Wood Shake Vs. Wood Shingle

Homeowners and contractors have a variety of roofing materials to choose from, including wood shingles and wood shakes.

Identification

Wood roofing materials can be susceptible to moss growth.Wood roofing materials can be susceptible to moss growth.
These materials may be chosen for their appearance, functionality or for a variety of other reasons. There are several important differences between wood shingles and wood shakes.

The terms "wood shingles" and "wood shakes" are used interchangeably when referring to wooden roofing materials. All wood shakes are wood shingles, but not every type of wood shingle is a wood shake. Shakes are usually much wider than shingles, being between 4 inches and 12 inches in width. They are also tapered, being thicker at the edge and thinner where the shake is connected to the roof.

Manufacturing

The main difference between a wood shingle and a wood shake is how each type of roofing material is manufactured. Wood shakes are often manufactured by hand, split straight from a log. The shakes have a rougher-looking exterior and are left to age naturally and turn gray on the roof. Wood shakes are rarely painted, but can be pressed or pressure treated. Wood shingles can be any shingle-shaped piece of pressure-treated wood that has been cut by a saw into shape, sealed with a sealant and painted when desired.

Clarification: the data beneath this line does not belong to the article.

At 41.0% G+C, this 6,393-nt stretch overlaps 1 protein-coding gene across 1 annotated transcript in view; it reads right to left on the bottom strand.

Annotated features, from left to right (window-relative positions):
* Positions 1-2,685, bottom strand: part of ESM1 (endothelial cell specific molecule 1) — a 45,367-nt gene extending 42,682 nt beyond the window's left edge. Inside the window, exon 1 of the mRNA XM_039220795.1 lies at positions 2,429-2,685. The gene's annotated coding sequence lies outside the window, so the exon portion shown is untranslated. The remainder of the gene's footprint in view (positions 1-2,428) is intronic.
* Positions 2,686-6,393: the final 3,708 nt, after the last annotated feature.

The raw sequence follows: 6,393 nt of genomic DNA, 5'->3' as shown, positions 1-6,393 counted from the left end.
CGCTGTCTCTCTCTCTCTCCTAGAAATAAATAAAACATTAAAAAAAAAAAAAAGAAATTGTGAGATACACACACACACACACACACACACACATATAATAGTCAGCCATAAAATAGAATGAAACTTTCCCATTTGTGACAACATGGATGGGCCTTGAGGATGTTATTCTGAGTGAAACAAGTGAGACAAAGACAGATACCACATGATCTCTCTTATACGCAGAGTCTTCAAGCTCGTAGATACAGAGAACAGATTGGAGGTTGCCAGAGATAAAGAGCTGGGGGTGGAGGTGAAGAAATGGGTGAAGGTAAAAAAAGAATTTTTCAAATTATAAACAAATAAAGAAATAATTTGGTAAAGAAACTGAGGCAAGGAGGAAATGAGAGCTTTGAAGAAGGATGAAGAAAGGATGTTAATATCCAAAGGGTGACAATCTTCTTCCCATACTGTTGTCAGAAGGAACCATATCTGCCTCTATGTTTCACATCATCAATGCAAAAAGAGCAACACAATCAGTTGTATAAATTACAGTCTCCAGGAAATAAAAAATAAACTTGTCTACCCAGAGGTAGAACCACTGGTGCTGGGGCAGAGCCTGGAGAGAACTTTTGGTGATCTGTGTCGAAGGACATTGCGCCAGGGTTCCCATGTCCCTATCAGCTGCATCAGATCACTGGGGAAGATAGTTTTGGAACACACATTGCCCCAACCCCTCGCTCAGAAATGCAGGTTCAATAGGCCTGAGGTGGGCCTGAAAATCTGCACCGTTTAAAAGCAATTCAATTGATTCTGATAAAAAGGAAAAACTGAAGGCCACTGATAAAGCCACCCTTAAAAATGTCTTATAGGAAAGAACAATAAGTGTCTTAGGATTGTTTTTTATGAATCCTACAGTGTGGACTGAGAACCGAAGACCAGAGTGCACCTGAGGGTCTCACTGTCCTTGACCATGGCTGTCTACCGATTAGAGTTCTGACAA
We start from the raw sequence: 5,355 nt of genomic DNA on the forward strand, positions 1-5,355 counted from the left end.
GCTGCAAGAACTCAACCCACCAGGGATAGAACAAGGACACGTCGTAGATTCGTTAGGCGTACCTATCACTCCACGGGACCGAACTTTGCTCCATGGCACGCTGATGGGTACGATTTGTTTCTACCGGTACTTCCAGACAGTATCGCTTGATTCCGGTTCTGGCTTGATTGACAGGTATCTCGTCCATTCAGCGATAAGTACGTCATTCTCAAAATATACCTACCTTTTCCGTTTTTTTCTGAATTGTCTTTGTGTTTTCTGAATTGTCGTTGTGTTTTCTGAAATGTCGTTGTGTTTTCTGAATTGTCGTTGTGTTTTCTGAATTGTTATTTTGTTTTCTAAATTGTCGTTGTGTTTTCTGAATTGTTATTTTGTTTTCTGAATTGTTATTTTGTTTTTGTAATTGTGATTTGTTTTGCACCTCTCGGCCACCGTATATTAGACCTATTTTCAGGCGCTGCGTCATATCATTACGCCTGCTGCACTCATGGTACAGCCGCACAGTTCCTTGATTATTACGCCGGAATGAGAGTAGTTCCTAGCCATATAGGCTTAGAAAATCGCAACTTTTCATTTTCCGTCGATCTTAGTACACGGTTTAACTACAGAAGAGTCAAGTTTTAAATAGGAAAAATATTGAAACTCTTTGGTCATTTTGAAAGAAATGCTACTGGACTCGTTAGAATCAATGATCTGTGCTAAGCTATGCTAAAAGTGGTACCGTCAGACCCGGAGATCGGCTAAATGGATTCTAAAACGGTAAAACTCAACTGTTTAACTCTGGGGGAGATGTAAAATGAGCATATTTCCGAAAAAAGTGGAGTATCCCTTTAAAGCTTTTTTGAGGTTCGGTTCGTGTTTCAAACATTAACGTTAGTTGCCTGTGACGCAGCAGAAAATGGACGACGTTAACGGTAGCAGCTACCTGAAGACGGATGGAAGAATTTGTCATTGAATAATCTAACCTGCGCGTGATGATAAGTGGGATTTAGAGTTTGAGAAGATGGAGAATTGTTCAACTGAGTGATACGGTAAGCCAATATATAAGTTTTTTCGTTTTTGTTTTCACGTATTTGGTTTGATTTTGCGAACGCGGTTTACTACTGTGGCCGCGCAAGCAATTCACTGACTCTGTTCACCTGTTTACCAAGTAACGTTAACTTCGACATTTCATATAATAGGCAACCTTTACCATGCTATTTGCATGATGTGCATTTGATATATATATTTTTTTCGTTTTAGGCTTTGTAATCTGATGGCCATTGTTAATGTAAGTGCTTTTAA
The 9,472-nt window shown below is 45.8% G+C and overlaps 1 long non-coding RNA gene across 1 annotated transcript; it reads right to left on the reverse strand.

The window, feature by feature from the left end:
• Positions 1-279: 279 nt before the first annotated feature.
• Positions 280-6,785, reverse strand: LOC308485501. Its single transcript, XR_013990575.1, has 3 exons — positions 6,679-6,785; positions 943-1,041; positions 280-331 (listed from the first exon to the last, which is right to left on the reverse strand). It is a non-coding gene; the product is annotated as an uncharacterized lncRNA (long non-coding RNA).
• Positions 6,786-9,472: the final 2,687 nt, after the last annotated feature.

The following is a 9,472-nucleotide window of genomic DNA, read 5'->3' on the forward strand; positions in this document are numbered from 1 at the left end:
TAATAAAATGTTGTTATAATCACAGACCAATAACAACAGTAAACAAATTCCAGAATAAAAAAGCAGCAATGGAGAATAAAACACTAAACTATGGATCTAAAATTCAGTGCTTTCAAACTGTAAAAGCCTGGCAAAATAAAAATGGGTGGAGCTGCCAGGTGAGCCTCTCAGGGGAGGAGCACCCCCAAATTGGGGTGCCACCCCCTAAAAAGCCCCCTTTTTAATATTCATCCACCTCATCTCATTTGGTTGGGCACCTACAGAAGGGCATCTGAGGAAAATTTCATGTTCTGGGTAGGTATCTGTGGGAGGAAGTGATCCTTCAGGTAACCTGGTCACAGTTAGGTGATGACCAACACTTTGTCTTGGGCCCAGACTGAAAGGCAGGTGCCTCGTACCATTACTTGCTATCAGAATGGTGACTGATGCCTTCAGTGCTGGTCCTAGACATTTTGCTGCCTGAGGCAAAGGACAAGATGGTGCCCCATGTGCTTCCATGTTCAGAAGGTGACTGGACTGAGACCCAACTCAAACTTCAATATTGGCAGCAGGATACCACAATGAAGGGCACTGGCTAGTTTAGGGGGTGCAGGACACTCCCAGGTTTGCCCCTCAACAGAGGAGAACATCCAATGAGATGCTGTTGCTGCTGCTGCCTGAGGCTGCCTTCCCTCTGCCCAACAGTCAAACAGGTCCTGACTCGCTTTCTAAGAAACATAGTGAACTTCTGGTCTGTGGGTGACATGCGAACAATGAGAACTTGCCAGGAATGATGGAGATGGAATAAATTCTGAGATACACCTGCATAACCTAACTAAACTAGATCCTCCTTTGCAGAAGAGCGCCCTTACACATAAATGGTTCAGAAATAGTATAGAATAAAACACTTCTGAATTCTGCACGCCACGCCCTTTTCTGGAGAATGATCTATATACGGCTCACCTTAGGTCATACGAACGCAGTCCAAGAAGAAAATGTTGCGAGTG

Materials

Wood shakes are primarily made from certain types of wood, usually cedar, but sometimes pine, redwood or cypress. Wood shingles come mostly from red cedar trees. Shakes are made from evergreen trees because of the wood's strength and durability, as well as the ease with which it splits into shakes. The shakes and shingles may both be treated with special chemicals that reduce their flammability and their susceptibility to fungus and rot.

Problems

Both wood shingles and wood shakes are more flammable than their asphalt or vinyl counterparts, but they can be treated to increase fire resistance. Shakes are more susceptible to moisture than wood shingles, because they are more porous, and both materials are lightweight. Lightweight roofing materials can last longer, but are vulnerable to high winds and inclement weather.